The United States downgraded the diplomatic status of the European Union’s delegation in Washington last year without formally announcing the change or telling Brussels, according to EU officials.
They say it only came to light when the bloc’s envoy in the U.S. capital, Irish diplomat David O’Sullivan, discovered he wasn’t being invited to certain events and was invited to the funeral of former U.S. President Herbert Walker Bush after national ambassadors, despite his seniority.
Diplomacy is saturated with symbolism and double meanings – and the downgrade, which now has been temporarily reversed – has angered EU officials, who fear the move was meant as a snub. They’ve requested an explanation for the downgrade, according to EU spokesperson Maja Kocijancic.
Politicians and analysts on both sides of the Atlantic are struggling, though, to understand the motives for the demotion, debating whether the move was meant as a rebuff by an administration that has clashed with Brussels over trade and defense issues or whether it was the result of a bureaucratic mix-up.
“The demotion of the EU representative was reversed following bilateral talks in December,” an EU official told reporters Tuesday in Brussels.
President Donald Trump has been a vocal supporter of Britain’s exit from the EU – describing himself on the campaign trail as Mr. Brexit and frequently lambasting the bloc for running trade surpluses with America.
He has embraced anti-EU figures, including Nigel Farage, a leading Brexiter and onetime leader of the UK Independence party, whom he met after his election win ahead of meeting any EU leaders or Britain’s prime minister. The president tweeted that he thought Farage should be made Britain’s ambassador to the U.S. “Many people would like to see @Nigel_Farage represent Great Britain as their Ambassador to the United States. He would do a great job!” Trump said.
Because of the partial government shutdown in Washington, the State Department is not responding to media requests about the protocol change.
‘Not notified of any change’
Previously, the U.S. treated the EU delegation and its ambassador as representatives of a country would be, say European officials. But the change, which is thought to have been made last October or November, downgraded the diplomatic status of the EU delegation to that of representing an international organization, a much lower pegging with potential impact regarding access to the administration.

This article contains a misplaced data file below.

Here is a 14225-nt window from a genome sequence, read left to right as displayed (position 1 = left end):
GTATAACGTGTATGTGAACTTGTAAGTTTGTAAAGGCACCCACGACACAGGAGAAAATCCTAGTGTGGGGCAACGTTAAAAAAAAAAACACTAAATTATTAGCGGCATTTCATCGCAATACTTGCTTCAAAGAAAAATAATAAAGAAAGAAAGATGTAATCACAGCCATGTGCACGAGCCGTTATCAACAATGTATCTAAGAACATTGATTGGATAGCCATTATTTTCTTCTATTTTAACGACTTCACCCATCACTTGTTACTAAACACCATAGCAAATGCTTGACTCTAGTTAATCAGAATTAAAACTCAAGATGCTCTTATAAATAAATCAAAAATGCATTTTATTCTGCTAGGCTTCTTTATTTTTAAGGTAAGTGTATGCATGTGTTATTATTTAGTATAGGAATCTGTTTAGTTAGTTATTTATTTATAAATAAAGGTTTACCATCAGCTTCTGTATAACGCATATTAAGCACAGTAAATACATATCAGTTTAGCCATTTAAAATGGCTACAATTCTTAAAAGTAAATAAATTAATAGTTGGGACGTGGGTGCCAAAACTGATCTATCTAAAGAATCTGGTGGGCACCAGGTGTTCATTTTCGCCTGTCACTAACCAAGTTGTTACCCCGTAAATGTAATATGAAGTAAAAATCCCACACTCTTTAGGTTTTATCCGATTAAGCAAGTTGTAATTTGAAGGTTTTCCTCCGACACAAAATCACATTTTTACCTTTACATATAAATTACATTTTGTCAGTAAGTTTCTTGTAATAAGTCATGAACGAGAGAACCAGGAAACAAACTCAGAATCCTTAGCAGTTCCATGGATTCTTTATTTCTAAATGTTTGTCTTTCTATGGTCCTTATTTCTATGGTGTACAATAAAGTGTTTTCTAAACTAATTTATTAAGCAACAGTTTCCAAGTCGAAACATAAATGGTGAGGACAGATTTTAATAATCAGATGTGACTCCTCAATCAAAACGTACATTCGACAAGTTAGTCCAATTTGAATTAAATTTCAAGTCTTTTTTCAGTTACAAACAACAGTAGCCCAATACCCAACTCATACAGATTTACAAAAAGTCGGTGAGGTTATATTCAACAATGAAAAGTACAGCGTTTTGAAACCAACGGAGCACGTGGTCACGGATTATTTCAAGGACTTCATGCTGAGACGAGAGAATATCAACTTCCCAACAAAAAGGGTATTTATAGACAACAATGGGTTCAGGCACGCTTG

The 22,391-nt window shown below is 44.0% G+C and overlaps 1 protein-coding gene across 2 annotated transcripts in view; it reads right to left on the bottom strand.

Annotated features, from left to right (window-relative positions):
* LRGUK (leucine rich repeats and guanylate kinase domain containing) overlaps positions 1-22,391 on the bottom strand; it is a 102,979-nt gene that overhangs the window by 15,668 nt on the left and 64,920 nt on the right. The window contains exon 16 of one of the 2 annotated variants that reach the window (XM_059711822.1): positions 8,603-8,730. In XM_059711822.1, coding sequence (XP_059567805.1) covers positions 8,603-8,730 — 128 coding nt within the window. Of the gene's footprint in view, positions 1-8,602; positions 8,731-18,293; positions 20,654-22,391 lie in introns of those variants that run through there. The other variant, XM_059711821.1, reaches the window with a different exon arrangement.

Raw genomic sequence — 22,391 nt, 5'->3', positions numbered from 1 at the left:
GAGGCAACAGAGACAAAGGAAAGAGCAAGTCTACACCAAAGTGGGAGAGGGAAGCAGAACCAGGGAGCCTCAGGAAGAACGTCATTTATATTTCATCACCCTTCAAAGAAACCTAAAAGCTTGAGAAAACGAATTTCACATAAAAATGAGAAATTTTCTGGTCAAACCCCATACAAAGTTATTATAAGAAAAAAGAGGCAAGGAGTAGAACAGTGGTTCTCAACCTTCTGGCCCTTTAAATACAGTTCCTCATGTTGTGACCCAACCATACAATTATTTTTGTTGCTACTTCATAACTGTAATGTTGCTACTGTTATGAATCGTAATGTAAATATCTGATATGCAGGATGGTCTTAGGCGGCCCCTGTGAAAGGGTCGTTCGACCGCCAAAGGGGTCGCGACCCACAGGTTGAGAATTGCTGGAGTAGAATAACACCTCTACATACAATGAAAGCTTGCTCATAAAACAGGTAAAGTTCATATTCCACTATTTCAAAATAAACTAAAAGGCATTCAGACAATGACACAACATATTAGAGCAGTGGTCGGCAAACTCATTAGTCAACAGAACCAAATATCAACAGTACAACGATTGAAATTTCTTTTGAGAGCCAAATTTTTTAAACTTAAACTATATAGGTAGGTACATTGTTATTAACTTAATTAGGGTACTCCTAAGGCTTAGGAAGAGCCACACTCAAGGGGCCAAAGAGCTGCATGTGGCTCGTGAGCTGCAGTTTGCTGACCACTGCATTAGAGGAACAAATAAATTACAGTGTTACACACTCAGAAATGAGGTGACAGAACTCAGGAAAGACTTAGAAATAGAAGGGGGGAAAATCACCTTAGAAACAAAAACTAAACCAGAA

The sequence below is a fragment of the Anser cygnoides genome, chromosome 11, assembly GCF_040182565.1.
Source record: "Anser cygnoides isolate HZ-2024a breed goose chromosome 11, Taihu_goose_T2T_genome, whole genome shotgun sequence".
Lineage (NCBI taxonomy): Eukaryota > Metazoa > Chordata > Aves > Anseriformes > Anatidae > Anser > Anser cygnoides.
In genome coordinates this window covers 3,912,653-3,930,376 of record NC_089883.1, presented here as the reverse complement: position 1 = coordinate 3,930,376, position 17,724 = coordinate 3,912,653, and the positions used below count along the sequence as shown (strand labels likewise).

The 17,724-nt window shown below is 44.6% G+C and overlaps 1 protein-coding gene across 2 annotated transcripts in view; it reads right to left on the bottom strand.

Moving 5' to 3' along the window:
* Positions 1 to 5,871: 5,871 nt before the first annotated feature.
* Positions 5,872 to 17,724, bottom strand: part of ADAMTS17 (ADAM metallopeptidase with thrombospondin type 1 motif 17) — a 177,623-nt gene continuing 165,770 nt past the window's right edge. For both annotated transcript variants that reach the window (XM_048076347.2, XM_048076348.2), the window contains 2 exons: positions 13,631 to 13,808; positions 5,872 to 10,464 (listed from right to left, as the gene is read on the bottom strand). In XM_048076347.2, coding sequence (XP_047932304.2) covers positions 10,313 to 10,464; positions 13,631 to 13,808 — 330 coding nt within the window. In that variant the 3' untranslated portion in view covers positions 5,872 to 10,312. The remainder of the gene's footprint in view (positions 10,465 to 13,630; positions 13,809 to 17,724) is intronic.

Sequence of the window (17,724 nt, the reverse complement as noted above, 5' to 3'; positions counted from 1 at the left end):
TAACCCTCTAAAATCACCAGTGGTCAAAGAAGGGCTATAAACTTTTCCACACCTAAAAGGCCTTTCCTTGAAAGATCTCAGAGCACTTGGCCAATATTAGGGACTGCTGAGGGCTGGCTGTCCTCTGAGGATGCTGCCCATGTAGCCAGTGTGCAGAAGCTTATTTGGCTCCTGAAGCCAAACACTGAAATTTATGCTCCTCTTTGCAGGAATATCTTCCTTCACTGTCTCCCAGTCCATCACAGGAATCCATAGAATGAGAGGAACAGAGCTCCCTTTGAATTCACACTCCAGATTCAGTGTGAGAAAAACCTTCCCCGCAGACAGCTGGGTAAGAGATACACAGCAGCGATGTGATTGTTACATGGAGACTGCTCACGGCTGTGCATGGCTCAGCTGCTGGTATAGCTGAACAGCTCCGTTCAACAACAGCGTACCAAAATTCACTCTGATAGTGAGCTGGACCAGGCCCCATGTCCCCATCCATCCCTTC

“We understand that there was a recent change in the way the diplomatic precedence list is implemented by the United States’ Protocol,” said Kocijancic in a statement. “We are discussing with the relevant services in the administration possible implications for the EU delegation in Washington. We were not notified of any change. We expect the diplomatic practice established some years ago to be observed.”
The status change was first reported by German broadcaster Deutsche Welle. “We don’t exactly know when they did it, because they conveniently forgot to notify us,” an EU official told the broadcaster. “This is clearly not simply a protocol issue, but this is something that has a very obvious political motive,” he said.
Other EU diplomats in the U.S. capital contacted by VOA expressed the same view. A senior European diplomat maintained the relegation also may have been motivated by a wish to reverse a decision taken by the previous Obama administration, which upgraded the status of the delegation of the 28-nation bloc in 2016.
“If this wasn’t meant as a snub then the timing is odd,” he said. “Normally protocol tweaks are made in the first few months of a new administration, not two years in,” he said. “That aside, even if they didn’t intend it as a rebuff, they must have realized that’s how it would be interpreted. It is in line with what we see as an anti-EU stance by the Trump administration, which also dislikes multilateral organizations.”
‘Petty Trump move’
In a speech in Brussels in December, as the diplomatic downgrade was being discussed between U.S. and EU officials, U.S. Secretary of State Mike Pompeo said Trump’s “America First” policy was reshaping the post-Second World War system by recognizing the importance of sovereign states over multilateral institutions. He criticized “bureaucrats” for believing multilateralism is “an end in itself,” and cast doubt on the EU’s commitment to its citizens. That drew a sharp rebuke from the European Commission, the bloc’s executive arm.
Several high-profile European politicians reacted to the news of the downgrade Tuesday with frustration. “Soap opera politics: US downgrades EU mission in DC in a petty Trump move,” tweeted Carl Bildt of the European Council on Foreign Relations and a former Swedish prime minister.
Euro-skeptics cheered. “That should take the EU superstate down a peg or two!” tweeted the pro-Brexit Leave campaign.
EU Trade Commissioner Cecilia Malmstrom Tuesday heads to Washington for a round of trade talks with U.S. counterpart Robert Lighthizer. Trade tensions between Brussels and Washington have flared since Trump imposed tariffs on European aluminum and steel imports.
The U.S. president has threatened to impose tariffs on the European cars, too.